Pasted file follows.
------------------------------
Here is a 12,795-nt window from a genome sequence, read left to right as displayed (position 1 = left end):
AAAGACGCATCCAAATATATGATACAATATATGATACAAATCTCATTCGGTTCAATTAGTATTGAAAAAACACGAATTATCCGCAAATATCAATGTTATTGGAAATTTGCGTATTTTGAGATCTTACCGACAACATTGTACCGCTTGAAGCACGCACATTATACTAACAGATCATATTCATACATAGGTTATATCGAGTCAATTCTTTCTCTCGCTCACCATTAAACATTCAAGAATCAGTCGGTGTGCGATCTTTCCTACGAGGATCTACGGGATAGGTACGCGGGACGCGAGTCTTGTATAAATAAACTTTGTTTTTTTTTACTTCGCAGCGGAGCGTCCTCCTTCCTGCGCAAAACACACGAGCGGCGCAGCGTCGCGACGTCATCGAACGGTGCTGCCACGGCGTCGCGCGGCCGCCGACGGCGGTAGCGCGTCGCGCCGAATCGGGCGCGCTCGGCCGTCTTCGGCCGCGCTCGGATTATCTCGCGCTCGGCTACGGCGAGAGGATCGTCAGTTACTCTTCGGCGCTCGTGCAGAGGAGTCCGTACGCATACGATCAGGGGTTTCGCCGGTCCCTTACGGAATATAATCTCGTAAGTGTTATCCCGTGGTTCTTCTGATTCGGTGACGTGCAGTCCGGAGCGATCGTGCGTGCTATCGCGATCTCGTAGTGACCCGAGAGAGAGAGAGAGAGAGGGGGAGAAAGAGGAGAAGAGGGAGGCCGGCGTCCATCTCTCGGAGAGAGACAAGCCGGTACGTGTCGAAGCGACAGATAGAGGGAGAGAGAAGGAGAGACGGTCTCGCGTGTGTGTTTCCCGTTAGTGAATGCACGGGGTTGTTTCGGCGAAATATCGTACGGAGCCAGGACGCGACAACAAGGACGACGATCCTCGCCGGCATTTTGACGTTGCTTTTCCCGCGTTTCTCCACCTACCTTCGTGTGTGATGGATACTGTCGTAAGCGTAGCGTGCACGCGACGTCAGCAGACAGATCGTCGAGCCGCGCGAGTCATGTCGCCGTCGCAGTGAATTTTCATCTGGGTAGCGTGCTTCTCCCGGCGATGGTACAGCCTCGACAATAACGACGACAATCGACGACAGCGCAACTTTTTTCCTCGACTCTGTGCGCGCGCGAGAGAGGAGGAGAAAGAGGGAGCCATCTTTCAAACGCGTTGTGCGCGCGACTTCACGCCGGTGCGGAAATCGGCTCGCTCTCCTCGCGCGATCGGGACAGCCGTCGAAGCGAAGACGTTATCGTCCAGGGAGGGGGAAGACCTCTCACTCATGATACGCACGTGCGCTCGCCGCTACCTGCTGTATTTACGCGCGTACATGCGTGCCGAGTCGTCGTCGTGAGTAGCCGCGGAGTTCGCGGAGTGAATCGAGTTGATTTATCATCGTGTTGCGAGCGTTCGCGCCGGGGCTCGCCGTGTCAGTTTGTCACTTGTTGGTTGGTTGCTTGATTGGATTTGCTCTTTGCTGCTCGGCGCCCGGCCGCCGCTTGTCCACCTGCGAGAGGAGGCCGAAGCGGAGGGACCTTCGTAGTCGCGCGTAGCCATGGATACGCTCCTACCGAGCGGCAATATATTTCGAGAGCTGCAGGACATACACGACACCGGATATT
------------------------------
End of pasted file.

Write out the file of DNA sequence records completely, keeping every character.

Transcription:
Here is a 12,795-nt window from a genome sequence, read left to right as displayed (position 1 = left end):
AAAGACGCATCCAAATATATGATACAATATATGATACAAATCTCATTCGGTTCAATTAGTATTGAAAAAACACGAATTATCCGCAAATATCAATGTTATTGGAAATTTGCGTATTTTGAGATCTTACCGACAACATTGTACCGCTTGAAGCACGCACATTATACTAACAGATCATATTCATACATAGGTTATATCGAGTCAATTCTTTCTCTCGCTCACCATTAAACATTCAAGAATCAGTCGGTGTGCGATCTTTCCTACGAGGATCTACGGGATAGGTACGCGGGACGCGAGTCTTGTATAAATAAACTTTGTTTTTTTTTACTTCGCAGCGGAGCGTCCTCCTTCCTGCGCAAAACACACGAGCGGCGCAGCGTCGCGACGTCATCGAACGGTGCTGCCACGGCGTCGCGCGGCCGCCGACGGCGGTAGCGCGTCGCGCCGAATCGGGCGCGCTCGGCCGTCTTCGGCCGCGCTCGGATTATCTCGCGCTCGGCTACGGCGAGAGGATCGTCAGTTACTCTTCGGCGCTCGTGCAGAGGAGTCCGTACGCATACGATCAGGGGTTTCGCCGGTCCCTTACGGAATATAATCTCGTAAGTGTTATCCCGTGGTTCTTCTGATTCGGTGACGTGCAGTCCGGAGCGATCGTGCGTGCTATCGCGATCTCGTAGTGACCCGAGAGAGAGAGAGAGAGAGGGGGAGAAAGAGGAGAAGAGGGAGGCCGGCGTCCATCTCTCGGAGAGAGACAAGCCGGTACGTGTCGAAGCGACAGATAGAGGGAGAGAGAAGGAGAGACGGTCTCGCGTGTGTGTTTCCCGTTAGTGAATGCACGGGGTTGTTTCGGCGAAATATCGTACGGAGCCAGGACGCGACAACAAGGACGACGATCCTCGCCGGCATTTTGACGTTGCTTTTCCCGCGTTTCTCCACCTACCTTCGTGTGTGATGGATACTGTCGTAAGCGTAGCGTGCACGCGACGTCAGCAGACAGATCGTCGAGCCGCGCGAGTCATGTCGCCGTCGCAGTGAATTTTCATCTGGGTAGCGTGCTTCTCCCGGCGATGGTACAGCCTCGACAATAACGACGACAATCGACGACAGCGCAACTTTTTTCCTCGACTCTGTGCGCGCGCGAGAGAGGAGGAGAAAGAGGGAGCCATCTTTCAAACGCGTTGTGCGCGCGACTTCACGCCGGTGCGGAAATCGGCTCGCTCTCCTCGCGCGATCGGGACAGCCGTCGAAGCGAAGACGTTATCGTCCAGGGAGGGGGAAGACCTCTCACTCATGATACGCACGTGCGCTCGCCGCTACCTGCTGTATTTACGCGCGTACATGCGTGCCGAGTCGTCGTCGTGAGTAGCCGCGGAGTTCGCGGAGTGAATCGAGTTGATTTATCATCGTGTTGCGAGCGTTCGCGCCGGGGCTCGCCGTGTCAGTTTGTCACTTGTTGGTTGGTTGCTTGATTGGATTTGCTCTTTGCTGCTCGGCGCCCGGCCGCCGCTTGTCCACCTGCGAGAGGAGGCCGAAGCGGAGGGACCTTCGTAGTCGCGCGTAGCCATGGATACGCTCCTACCGAGCGGCAATATATTTCGAGAGCTGCAGGACATACACGACACCGGATATT